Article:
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Blog, Green generation & storage
We are facing a real technological challenge to curb the impact of human activity on the planet. Our dizzying economic and social development —industrial revolutions— has gone hand in hand with a dangerous increase in our carbon footprint, threatening the climate balance and, therefore, the ecosystems and life on our planet. A reality of which, fortunately, we are becoming more aware every day —perhaps not enough— and which, as a society, we want to put a stop to through different solutions that allow us to stop polluting and damaging our planet, while ensuring an improvement in the quality of life of all people.
Thus, in recent decades, investment in innovation and technology has allowed us to develop different solutions for the generation of green energies, the reduction of pollution or the suppression and/or substitution of emissions of harmful components into the atmosphere for other, more innocuous ones. In short, human beings are trying, albeit not yet with the necessary global consensus, to curb a very important problem for both humanity itself and for the planet. Thus, over the last ten years we have been experiencing revolutionary changes in sectors such as transport, in which two protagonists have been (re)born: the electric vehicle (it should be remembered that the first vehicles were powered by electric motors and not combustion engines) and the hydrogen vehicle. It is precisely on this last point that we would like to focus. Do we know what hydrogen or, even more complex, green hydrogen is and how it can change the transport sector? Let’s get to it.
As we explained, every activity leaves a footprint; something that is evident in our current model of mobility based on the combustion of fossil fuels. Whether it is diesel, petrol or kerosene (mainly in aviation), engines based on fossil fuel combustion obtain mechanical energy through the chemical energy of a fuel burning in a combustion chamber. This means that huge quantities of polluting gases and particles such as nitrous oxides, carbon monoxides, carbon dioxides, as well as other volatile organic compounds and micro-particles of different types end up entering our atmosphere; causing more than evident damage to our health and environment.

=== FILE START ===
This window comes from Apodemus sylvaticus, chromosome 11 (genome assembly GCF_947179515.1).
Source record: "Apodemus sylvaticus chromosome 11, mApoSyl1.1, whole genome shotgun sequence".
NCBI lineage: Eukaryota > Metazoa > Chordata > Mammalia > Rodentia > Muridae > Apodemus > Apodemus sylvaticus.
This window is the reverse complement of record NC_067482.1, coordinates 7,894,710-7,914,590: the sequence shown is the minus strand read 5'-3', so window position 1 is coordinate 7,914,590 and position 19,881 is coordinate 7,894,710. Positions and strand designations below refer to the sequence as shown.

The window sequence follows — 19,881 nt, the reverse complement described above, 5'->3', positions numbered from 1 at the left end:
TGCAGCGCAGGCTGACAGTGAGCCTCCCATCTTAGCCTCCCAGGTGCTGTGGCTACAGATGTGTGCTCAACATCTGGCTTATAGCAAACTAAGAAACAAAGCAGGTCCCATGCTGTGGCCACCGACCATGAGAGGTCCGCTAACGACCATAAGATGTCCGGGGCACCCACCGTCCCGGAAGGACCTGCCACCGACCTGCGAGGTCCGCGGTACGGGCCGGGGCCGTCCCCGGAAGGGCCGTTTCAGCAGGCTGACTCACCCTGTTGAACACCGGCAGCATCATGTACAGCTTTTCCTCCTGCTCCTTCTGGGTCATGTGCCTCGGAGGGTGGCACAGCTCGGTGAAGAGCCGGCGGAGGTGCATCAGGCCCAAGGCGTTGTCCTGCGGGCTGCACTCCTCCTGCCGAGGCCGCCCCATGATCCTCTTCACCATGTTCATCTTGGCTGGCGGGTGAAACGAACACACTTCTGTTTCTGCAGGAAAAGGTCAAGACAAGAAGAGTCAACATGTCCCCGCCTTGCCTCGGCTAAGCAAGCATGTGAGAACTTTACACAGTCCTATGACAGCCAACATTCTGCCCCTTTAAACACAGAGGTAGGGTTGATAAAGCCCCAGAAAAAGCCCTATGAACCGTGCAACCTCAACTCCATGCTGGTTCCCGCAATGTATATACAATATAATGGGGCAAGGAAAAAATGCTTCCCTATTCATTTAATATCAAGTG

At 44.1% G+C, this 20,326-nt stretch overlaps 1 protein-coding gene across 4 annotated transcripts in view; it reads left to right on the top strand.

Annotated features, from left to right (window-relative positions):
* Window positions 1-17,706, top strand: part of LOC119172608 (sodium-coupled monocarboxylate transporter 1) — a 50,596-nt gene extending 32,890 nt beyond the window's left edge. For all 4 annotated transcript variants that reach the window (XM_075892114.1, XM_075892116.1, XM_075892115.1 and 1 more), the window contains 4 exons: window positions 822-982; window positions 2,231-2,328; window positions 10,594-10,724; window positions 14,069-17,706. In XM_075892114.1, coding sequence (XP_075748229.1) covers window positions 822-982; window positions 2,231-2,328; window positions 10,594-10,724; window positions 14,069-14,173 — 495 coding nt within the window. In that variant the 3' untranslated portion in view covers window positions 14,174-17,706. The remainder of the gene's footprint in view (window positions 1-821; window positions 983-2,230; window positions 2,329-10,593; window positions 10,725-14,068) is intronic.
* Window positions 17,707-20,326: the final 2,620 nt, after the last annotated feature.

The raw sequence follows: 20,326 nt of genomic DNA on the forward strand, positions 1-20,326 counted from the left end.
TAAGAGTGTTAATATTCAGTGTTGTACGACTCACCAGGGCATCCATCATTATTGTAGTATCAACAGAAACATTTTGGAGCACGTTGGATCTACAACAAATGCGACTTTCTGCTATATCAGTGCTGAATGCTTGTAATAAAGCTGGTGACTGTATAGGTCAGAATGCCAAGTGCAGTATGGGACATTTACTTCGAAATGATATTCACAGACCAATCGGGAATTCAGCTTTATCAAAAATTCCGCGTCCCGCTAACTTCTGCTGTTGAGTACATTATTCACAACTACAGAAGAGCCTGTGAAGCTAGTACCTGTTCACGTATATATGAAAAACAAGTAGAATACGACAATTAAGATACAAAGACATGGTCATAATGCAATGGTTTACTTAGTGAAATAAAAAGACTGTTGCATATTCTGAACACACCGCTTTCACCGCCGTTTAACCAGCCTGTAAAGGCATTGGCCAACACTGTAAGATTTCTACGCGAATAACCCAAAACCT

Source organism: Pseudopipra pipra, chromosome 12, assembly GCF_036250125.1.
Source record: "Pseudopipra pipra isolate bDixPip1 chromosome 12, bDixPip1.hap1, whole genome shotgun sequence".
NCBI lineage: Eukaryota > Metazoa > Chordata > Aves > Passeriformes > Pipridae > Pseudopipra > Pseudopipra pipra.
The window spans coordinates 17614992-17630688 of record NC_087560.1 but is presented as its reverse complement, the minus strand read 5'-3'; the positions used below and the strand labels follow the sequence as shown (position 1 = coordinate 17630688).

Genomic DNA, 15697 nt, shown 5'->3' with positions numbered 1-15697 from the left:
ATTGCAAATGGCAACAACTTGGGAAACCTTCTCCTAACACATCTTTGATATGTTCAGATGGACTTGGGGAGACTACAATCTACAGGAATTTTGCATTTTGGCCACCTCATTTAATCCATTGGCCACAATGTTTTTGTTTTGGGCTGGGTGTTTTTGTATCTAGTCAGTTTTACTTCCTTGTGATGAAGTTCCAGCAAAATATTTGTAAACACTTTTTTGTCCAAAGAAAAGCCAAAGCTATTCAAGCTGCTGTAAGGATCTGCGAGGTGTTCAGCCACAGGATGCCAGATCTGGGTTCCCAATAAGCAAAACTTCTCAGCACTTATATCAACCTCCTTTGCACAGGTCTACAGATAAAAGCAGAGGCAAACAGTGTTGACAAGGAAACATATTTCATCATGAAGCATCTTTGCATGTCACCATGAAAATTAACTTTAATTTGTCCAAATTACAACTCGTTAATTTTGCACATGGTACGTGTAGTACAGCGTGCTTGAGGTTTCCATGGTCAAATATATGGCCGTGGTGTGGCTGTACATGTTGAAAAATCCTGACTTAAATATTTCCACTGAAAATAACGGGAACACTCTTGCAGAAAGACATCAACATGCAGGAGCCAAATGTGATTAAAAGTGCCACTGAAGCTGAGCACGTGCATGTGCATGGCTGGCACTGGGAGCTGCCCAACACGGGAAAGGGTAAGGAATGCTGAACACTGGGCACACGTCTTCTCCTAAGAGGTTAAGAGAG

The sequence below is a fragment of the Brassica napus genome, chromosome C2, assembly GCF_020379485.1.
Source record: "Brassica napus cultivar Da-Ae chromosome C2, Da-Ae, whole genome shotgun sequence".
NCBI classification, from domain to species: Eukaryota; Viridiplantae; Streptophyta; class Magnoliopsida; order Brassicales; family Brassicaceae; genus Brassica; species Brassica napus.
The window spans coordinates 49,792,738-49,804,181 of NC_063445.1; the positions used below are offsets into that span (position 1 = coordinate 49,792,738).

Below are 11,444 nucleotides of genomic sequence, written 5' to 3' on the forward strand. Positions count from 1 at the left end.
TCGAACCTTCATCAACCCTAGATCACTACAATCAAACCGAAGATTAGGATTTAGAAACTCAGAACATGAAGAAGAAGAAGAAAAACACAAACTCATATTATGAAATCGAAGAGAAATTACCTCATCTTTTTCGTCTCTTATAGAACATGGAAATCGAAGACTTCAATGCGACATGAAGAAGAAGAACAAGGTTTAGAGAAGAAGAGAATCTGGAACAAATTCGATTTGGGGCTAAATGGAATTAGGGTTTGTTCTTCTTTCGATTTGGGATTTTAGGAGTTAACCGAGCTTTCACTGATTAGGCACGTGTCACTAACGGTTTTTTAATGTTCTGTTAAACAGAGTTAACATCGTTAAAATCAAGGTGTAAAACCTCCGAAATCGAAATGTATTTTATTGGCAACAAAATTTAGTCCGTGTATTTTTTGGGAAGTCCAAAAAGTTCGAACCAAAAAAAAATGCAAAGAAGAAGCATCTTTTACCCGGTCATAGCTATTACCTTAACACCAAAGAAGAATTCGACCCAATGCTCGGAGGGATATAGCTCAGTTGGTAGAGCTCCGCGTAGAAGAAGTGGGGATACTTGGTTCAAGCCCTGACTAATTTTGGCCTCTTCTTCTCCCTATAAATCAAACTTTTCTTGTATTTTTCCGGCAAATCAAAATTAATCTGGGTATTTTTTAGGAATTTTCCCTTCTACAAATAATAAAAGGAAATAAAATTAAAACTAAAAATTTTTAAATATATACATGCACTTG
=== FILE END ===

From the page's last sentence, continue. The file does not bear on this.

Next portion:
For this reason, for years we have been trying to find alternatives to these fossil fuels in order to use them in our vehicles. A search that in recent decades has resulted in the classification of these alternative technologies into two main groups:
As we said, the production and/or generation of hydrogen is so important in this process that it totally determines the carbon footprint that we bring about with the use of each technology. First of all, we must explain that hydrogen is not a compound that can be captured freely in our natural environment. It is present, but not in the quantity or form necessary for its capture, as it is what in chemistry is called an “energy vector”, being also light and easily stored. This basically means that in order to obtain it, a process subject to the use of energy is necessary; in other words, depending on the source of energy used, hydrogen can generate a carbon footprint of a different nature. The greener the process of obtaining hydrogen, the greener the hydrogen itself will be.
Perhaps, knowing this, the most important thing is to know the differences between the different types of hydrogen that exist depending on the way in which it is produced. Thus, we can speak, as if it were a martial arts belt, of eight classifications by colour, although hydrogen itself has no colour as such, with the following differences:
It is produced as a result of the gasification of carbon through the burning of different carbonaceous minerals such as bituminous coal (black coal), hard coal, or lignite (brown coal). Being based on combustion alone, as part of the chemical process various pollutant emissions, including carbon dioxide, are released into the atmosphere. This is why it is considered the most environmentally damaging type of hydrogen.
This is the most common and easiest hydrogen colour to produce (and therefore the cheapest), but also one that releases the most carbon dioxide into the atmosphere. Grey hydrogen is produced by what is known as steam methane reforming (SMR) by reaction of fossil fuels, especially natural gas.
Yellow hydrogen is one in which the electricity used for electrolysis comes from a variety of generation sources, including both those based on renewable energy and those using fossil fuels. The peculiarity is that yellow hydrogen also refers to hydrogen produced using solar energy, although this would fall under green hydrogen as a whole; in fact, we could argue that yellow hydrogen is a shade of green hydrogen.